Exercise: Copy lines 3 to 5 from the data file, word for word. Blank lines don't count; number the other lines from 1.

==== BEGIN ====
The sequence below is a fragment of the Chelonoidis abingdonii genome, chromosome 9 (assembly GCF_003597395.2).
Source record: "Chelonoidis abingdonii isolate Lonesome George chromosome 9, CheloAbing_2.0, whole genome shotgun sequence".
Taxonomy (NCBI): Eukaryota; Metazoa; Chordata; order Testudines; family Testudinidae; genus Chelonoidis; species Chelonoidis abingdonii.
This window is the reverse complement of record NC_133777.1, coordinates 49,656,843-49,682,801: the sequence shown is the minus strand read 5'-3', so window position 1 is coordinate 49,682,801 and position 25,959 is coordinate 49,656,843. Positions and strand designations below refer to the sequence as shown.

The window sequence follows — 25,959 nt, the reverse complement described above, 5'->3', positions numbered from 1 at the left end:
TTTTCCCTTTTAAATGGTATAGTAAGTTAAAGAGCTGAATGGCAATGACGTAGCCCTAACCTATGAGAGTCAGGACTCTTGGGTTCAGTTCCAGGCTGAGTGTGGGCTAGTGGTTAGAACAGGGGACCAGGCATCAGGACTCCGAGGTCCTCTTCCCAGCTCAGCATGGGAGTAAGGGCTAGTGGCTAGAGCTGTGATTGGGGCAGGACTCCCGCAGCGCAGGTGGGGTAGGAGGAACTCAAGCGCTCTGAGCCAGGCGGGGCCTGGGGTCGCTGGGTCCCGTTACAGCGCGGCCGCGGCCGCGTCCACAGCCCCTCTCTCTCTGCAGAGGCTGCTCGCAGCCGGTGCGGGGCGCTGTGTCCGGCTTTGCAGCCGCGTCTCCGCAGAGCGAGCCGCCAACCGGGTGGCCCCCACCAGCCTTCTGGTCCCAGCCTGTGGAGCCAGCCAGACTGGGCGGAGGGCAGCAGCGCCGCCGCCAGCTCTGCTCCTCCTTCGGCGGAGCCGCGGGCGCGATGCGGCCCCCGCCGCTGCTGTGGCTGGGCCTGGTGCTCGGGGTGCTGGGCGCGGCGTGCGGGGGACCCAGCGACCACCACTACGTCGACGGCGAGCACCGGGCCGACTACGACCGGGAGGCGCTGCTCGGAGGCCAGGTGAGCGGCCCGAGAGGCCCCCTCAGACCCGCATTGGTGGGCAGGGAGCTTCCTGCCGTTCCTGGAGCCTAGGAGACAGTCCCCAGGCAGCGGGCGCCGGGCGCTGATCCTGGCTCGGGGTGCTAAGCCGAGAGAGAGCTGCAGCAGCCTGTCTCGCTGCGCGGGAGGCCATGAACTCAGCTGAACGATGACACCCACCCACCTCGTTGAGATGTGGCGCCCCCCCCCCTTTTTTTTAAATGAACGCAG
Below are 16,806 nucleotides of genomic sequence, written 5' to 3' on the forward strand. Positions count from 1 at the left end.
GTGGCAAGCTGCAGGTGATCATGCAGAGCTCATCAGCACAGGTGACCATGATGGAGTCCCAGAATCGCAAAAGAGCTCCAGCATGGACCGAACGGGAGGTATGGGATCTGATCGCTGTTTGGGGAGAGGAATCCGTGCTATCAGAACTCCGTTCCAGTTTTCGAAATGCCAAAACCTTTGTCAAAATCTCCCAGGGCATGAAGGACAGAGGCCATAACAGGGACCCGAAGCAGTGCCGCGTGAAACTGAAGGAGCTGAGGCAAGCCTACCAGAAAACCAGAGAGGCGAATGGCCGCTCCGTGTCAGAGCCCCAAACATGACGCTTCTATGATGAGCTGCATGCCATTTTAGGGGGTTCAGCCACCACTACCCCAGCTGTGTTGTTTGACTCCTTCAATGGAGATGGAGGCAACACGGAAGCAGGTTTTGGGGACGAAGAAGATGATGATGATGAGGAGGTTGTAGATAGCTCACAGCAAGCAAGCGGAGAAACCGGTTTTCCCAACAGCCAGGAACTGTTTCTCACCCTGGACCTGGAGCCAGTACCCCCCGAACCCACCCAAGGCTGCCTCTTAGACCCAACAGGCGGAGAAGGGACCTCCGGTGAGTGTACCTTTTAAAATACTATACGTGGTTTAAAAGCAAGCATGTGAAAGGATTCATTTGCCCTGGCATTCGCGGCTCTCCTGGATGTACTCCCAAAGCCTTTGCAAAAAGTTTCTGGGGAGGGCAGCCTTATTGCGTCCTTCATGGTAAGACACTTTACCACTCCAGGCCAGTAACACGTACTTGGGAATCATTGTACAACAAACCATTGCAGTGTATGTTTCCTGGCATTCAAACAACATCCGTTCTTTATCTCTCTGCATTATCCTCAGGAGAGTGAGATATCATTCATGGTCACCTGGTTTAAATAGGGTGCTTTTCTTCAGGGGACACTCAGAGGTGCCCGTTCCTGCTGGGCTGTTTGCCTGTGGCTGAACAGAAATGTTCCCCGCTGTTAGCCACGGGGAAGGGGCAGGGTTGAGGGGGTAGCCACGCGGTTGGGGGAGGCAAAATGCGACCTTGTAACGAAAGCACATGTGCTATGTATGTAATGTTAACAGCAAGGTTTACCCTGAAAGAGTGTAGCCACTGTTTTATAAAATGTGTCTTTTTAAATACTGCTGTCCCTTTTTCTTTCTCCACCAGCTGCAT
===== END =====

Taxonomy (NCBI): Eukaryota; Metazoa; Chordata; order Testudines; family Testudinidae; genus Chelonoidis; species Chelonoidis abingdonii.
This window is the reverse complement of record NC_133777.1, coordinates 49,656,843-49,682,801: the sequence shown is the minus strand read 5'-3', so window position 1 is coordinate 49,682,801 and position 25,959 is coordinate 49,656,843. Positions and strand designations below refer to the sequence as shown.

The window sequence follows — 25,959 nt, the reverse complement described above, 5'->3', positions numbered from 1 at the left end: